Are Backpack Covers Necessary?

11:22 a.m. on August 18, 2008 (EDT)
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122 forum posts

In reviewing my current list of backpacking gear, one thing I don't have yet is a cover for my backpack. However, I am wondering if I really need one. When I pack my backpack, I usually put my sleeping bag and clothes in waterproof stuff sacks (made by Outdoor Research). My food is repackaged in ziplock storage bags. Any maps, paper, etc are also in a ziplock. So, if I find myself out hiking in a deluge, what needs to stay dry will be dry.

So my question is, why else would someone want a backpack cover? Do they provide a benefit other than keeping your backpack dry?

11:29 a.m. on August 18, 2008 (EDT)
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I don't like them as they interfere with lashing foamies and fishing rods onto my packs. I also use silnylon sacks for all my gear and consider a bp cover just extra weight.

2:22 p.m. on September 6, 2008 (EDT)
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One of my packs came with a rain cover so I use it. Before that, I just put an oversized trash bag over my entire pack. The dry sacks should keep you're gear dry, but on the other hand, a wet pack is heavier where a trash bag or cover won't hold water. After 4 days of rain without a break in Alaska a while back, I swear all of my stuff had to weigh 70lbs wet! It could have just felt heavier after 4 days of hard hiking though. My gear in the dry sacks stayed dry though.

4:15 p.m. on September 6, 2008 (EDT)
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They're a pain. Like kutenay mentioned, they restrict your use of the pack.

One of the things I like about my Kelty pack is that the pack material is water proof (so far). I still use nylon sacks to organize and add extra protection.

10:22 a.m. on September 8, 2008 (EDT)
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I've found my pack cover more useful as a tarp while hiking.. covering me AND my pack.

then again, i'm the guy that loves creature comforts on my trips (fan, extra pillow, sleeping bag for padding (if i have room) :-)

7:08 p.m. on September 8, 2008 (EDT)
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The replies pretty much cover your options.

There are times where they have come in handy, times where they can be a bit more of a nuisance than help. In light rains, you might not really need it. I've seen many a 3-season rain in the Sierras, and I think I've used a cover all of 3 times.

Of course, as WISam points out, there's a big difference between light rains and 4 days of torrential Alaskan downpours. You have to gauge things by what kind of weather you can expect.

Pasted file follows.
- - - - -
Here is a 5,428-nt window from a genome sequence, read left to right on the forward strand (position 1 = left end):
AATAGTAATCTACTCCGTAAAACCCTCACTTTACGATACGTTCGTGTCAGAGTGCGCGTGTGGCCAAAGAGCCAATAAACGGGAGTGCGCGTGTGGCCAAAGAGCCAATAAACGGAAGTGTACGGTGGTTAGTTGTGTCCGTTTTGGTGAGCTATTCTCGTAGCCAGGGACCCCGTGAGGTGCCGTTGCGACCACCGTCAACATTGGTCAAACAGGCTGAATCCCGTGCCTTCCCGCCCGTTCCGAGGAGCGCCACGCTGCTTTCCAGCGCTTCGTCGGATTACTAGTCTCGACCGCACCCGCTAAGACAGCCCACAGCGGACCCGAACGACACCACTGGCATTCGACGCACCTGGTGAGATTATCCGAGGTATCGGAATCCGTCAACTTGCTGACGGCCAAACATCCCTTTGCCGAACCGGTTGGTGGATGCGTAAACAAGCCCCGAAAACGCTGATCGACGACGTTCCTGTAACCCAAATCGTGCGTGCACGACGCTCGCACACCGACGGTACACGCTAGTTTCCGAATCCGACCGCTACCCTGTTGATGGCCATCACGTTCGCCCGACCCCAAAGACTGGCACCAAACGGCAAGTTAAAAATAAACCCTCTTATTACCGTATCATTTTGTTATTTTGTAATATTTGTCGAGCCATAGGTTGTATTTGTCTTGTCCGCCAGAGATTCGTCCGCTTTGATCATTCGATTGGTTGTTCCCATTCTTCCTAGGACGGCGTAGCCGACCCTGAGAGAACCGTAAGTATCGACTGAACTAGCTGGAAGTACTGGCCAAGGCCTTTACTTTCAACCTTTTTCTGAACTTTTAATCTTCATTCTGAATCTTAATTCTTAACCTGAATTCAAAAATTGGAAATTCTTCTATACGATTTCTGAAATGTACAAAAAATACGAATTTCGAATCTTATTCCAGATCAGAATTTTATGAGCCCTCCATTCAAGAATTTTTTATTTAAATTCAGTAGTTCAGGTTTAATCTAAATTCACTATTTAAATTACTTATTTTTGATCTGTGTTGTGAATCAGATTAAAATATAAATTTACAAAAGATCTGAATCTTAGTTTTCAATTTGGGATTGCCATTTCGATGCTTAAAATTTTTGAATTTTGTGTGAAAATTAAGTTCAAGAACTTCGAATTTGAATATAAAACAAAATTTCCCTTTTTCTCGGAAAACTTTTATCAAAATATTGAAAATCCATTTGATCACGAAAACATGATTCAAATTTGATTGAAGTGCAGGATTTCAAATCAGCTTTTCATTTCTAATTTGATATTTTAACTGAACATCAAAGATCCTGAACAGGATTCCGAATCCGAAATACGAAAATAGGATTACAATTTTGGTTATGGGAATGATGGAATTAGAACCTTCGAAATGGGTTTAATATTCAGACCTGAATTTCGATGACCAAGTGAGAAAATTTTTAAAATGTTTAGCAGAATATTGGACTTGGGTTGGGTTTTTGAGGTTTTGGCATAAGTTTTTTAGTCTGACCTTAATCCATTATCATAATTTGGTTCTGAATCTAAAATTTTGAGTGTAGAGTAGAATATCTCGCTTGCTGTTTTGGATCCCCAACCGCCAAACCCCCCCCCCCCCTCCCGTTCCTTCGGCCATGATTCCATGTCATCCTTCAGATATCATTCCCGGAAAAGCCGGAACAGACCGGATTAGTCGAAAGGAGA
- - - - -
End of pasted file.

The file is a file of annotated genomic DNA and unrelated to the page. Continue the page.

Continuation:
I have a couple of small Granite Gear dry sacks that I typically will use to secure my essential items that I want to stay dry. And of course, Ziplocks are highly functional in this regard as well. For most people, me thinks you'll get more day-in/day-out use fro a nice dry sack and some Ziplock bags than a backpack cover. The exception would be if you're hiking in an area that gets constant rainfall over a period of days.

7:43 p.m. on September 14, 2008 (EDT)
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I have to say in heavy rain on long hauls I am enjoying it. I have tried it both ways. I still use dry sacs with it though. A soaked pack is a lot heavier, whether that be just all in a fella's mind or not, if it feels heavier mentally it will be heavier physically!

11:23 p.m. on September 26, 2008 (EDT)
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134 forum posts

Use a pack liner, and you can probably save a few pounds by getting rid of all those stuff sacks.

7:54 p.m. on September 27, 2008 (EDT)
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133 forum posts

I have not found a pack cover yet that covers your straps. If you are in heavy rain, the water will soak through your bag along this path. If you do not have your stuff in a bag liner, it will get wet. Also, if you do a river crossing the cover just catches water. Not good :(
Listen to skinemexico, save the weight.

12:12 a.m. on October 17, 2008 (EDT)
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theyre pretty much usefull only when your hiking in the smokies or another very wet area. i bought one as a "just in case" kind of thing.

1:08 a.m. on October 22, 2008 (EDT)
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295 forum posts

I agree that in light rain, it is no big deal. But I favor a Kelty external frame, so I get no secondary wetness from water seeping from the straps. I used a pack cover in a November type storm that hit the Olympics two years ago...kept everything dry, and I zip lock everything but me, I think. It was nice to not have the extra water weight from the pack. BUT water did "gutter" down my back if I was not careful...

3:35 p.m. on October 23, 2008 (EDT)